Oct 23, 2020 - Politics & Policy

The cliffhanger could be ... Georgia

Illustration of a peach with an "I voted" sticker on it

Illustration: Sarah Grillo/Axios

It hasn't backed a Democrat for president since 1992, but Georgia's changing demographics may prove pivotal this year — not only to Trump v. Biden, but also to whether Democrats take control of the Senate.

Why it matters: If the fate of the Senate did hinge on Georgia, it might be January before we know the outcome. Meanwhile, voters' understanding of this power in the final days of the election could juice turnout enough to impact presidential results.

Here's why it could come down to Georgia:

  • Not just one, but both of Georgia's Senate seats are on the ballot this year because of the special election to fill Johnny Isakson's seat.
  • Polling shows they're crowded or close races with no clear winner.
  • Georgia law sends general-election races to a Jan. 5 runoff if no one hits 50%+ — and right now no candidate is reaching 50% in the polling. So if control of the Senate isn't clear by then, we'll have to wait for the Georgia runoffs.

Driving the news: GOP incumbent Sen. David Perdue was tied with Democrat Jon Ossoff at 43% in the latest public polling, a New York Times/Siena College poll out this week. Libertarian Shane Hazel had 4%, potentially drawing enough support to block either major-party candidate from crossing 50%.

  • Perdue drew national attention recently by intentionally mispronouncing Biden running mate Kamala Harris' name.
  • An internal memo from Ossoff's campaign manager out this week argued they "expect much of the third-party vote to move to one of the major party choices."

The intraparty battle for the other seat, between Sen. Kelly Loeffler (who's filled the seat since January after Isakson retired early for health reasons) and Rep. Doug Collins, has split the GOP side of the vote, with Loeffler holding an edge.

  • That's allowed Democrat Raphael Warnock to slide into the lead, though no one's close to 50%.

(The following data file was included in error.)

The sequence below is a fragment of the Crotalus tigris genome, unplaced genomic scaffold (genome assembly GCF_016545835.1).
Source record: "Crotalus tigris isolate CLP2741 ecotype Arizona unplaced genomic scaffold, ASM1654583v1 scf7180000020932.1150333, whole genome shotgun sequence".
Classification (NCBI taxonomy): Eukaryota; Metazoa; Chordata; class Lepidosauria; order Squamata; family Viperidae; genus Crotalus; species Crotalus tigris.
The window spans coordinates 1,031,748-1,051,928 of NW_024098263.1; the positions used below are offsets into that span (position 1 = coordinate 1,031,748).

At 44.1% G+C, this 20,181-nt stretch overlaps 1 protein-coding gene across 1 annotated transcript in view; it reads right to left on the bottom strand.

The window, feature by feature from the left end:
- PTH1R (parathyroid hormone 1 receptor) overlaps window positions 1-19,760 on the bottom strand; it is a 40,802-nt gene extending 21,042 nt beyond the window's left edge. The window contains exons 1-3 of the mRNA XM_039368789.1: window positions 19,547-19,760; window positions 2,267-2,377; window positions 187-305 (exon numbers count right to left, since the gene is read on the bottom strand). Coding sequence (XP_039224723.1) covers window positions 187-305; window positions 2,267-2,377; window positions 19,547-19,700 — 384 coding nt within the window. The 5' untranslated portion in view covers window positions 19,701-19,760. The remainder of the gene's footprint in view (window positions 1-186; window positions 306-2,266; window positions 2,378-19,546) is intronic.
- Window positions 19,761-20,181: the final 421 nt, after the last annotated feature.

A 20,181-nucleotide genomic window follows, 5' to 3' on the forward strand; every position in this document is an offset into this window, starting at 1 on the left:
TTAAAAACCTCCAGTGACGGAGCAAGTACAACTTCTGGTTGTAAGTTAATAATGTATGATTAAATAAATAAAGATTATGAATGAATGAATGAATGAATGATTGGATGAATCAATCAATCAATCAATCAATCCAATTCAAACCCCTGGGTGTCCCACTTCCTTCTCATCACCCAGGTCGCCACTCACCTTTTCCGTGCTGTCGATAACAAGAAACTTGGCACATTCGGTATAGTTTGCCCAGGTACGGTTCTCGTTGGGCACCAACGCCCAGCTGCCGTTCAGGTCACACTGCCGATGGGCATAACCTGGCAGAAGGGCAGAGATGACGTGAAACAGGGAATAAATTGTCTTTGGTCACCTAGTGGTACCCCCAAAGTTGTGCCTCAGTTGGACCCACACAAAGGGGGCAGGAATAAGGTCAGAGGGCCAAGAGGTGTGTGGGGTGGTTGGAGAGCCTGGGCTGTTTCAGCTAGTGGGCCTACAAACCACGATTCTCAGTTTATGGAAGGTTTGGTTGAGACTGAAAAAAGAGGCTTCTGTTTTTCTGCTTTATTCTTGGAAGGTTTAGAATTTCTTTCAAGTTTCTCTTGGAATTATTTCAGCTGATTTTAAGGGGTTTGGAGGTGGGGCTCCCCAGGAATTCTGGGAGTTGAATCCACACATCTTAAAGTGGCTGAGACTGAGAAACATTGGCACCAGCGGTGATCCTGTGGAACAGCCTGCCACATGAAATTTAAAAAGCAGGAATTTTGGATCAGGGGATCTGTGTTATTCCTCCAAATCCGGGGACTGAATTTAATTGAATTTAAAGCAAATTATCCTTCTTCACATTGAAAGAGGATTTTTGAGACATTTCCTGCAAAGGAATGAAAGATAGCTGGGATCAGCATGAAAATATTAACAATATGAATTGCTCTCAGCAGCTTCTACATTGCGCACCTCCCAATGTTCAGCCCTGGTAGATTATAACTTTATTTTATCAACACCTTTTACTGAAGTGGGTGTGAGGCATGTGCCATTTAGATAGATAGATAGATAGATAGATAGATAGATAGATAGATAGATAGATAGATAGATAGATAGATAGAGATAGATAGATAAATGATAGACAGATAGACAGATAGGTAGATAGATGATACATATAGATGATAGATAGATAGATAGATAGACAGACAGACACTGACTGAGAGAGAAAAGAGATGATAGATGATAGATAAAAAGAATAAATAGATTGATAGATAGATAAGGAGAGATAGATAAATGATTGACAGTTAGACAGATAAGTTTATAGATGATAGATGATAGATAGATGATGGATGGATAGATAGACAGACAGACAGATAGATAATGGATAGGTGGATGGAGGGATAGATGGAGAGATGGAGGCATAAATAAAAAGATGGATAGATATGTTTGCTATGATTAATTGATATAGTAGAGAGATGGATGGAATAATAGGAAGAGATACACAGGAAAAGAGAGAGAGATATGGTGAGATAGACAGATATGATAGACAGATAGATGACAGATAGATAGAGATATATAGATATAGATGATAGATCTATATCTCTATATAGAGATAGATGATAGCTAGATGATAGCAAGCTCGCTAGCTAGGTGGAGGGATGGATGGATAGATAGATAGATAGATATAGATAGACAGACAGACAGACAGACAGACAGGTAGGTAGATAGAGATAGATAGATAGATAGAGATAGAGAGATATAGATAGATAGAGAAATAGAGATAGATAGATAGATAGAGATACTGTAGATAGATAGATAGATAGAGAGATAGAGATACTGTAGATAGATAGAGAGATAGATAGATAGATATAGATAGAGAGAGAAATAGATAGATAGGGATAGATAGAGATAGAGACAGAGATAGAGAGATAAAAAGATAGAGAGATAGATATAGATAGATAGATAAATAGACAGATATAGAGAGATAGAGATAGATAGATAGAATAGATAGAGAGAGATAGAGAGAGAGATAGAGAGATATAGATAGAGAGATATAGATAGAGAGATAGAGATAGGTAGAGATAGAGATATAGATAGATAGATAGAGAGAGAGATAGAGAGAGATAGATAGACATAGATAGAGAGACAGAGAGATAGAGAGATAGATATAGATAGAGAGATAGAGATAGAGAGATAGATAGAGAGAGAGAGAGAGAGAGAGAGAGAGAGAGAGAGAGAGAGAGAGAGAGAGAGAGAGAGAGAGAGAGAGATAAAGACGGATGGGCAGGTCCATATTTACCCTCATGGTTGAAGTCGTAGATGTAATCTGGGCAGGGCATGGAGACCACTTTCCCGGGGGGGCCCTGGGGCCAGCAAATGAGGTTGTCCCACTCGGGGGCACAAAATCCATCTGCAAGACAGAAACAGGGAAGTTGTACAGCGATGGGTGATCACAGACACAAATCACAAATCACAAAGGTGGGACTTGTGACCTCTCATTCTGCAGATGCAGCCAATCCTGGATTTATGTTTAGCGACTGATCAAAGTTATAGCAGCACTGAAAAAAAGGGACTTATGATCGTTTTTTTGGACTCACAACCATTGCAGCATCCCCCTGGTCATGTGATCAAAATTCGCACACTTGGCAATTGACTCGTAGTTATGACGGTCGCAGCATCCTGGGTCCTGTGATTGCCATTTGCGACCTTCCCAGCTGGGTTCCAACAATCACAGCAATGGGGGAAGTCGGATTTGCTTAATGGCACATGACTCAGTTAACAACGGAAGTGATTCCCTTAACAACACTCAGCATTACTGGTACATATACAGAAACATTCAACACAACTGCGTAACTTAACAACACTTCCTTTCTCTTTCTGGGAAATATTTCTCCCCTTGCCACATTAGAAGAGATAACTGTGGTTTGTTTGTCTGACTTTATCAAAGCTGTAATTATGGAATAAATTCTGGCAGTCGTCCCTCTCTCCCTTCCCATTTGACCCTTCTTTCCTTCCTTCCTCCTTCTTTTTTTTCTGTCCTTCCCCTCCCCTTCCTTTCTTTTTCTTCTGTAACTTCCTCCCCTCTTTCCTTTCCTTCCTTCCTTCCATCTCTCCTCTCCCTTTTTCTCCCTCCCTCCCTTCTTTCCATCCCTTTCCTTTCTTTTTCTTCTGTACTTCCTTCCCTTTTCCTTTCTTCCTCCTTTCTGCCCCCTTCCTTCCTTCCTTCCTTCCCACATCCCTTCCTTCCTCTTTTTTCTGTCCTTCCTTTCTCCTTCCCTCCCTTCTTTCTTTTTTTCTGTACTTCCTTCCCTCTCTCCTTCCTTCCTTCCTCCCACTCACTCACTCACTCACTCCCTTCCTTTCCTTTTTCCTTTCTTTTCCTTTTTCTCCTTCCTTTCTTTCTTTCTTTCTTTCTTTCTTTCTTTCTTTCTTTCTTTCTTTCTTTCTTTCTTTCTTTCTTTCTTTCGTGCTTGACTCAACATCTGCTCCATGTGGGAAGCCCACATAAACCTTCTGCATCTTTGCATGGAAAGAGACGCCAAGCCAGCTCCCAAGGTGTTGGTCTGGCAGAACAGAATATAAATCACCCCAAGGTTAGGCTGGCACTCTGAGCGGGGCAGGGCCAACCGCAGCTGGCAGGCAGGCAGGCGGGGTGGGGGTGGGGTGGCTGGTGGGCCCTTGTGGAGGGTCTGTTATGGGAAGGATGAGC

• The poll also showed President Trump and Joe Biden running tied in Georgia in the final stretch.

By the numbers: Demographic shifts have worked against Republicans’ hold in Georgia, Axios' Stef Kight reports.

  • Nearly a third of Georgians are Black, and white people’s share of the population has fallen significantly in the past two decades.
  • With the pandemic and push toward early voting, white early voting has increased 64% in Georgia compared to the same point in 2016, according to TargetSmart. But early ballots cast by Black voters has increased 88%.
  • While they together make up less than 5% of early votes cast so far, Hispanic American and Asian American early voting has increased 227% and 277%, respectively.

What they're saying: Democrats may be bullish about their momentum, but they can't ignore the influx of cash from Republican super PACs aimed at holding the state.

  • Senate Majority Leader Mitch McConnell's super PAC, the Senate Leadership Fund, has already spent more than $32 million on attack ads against Ossoff, per the Daily Beast.
  • Dems hope registration efforts since 2016, and their gains in 2018 midterms, gives them the boost they need to break through. "This is yet another battleground state in Republicans’ firewall that’s falling apart," Stewart Boss, national press secretary at the Democratic Senatorial Campaign Committee, told Axios.

Republican operatives tell Axios that they think both races will go to a runoff, but they say Perdue still has an advantage because of a history there of runoff elections breaking for the GOP.

  • “Both races are critically important for the Senate math, for both parties, in seeking the majority," Jack Pandol, communications director for the Senate Leadership Fund, tells Axios. "That’s why you’re seeing the amount of spending in this state.”

Flashback: Before Bill Clinton won Georgia in 1992, the only other Democratic nominee the state has backed since the 1960s was Georgia's own Jimmy Carter.

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